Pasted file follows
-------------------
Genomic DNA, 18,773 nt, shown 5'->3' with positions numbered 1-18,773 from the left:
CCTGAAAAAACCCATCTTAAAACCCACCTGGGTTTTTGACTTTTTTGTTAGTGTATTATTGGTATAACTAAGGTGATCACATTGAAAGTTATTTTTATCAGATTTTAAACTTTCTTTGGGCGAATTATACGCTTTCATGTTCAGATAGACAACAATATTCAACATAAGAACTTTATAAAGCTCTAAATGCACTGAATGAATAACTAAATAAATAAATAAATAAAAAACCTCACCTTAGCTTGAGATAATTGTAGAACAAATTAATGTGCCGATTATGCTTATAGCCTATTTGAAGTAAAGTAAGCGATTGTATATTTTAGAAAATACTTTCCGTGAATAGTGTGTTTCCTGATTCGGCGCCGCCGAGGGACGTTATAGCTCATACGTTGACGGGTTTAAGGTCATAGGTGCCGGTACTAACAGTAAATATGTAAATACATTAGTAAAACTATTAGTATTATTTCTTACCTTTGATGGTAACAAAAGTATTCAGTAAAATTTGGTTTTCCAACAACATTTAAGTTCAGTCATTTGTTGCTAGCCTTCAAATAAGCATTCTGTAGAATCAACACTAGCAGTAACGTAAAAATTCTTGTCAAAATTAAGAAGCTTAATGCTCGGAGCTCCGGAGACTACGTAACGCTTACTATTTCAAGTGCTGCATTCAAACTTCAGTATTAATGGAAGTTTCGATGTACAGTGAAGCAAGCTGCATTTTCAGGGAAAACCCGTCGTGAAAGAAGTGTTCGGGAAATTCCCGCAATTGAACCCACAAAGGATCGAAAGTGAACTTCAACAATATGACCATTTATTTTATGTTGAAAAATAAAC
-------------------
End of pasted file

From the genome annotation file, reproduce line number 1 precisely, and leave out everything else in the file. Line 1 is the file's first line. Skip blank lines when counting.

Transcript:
Genomic DNA, 18,773 nt, shown 5'->3' with positions numbered 1-18,773 from the left: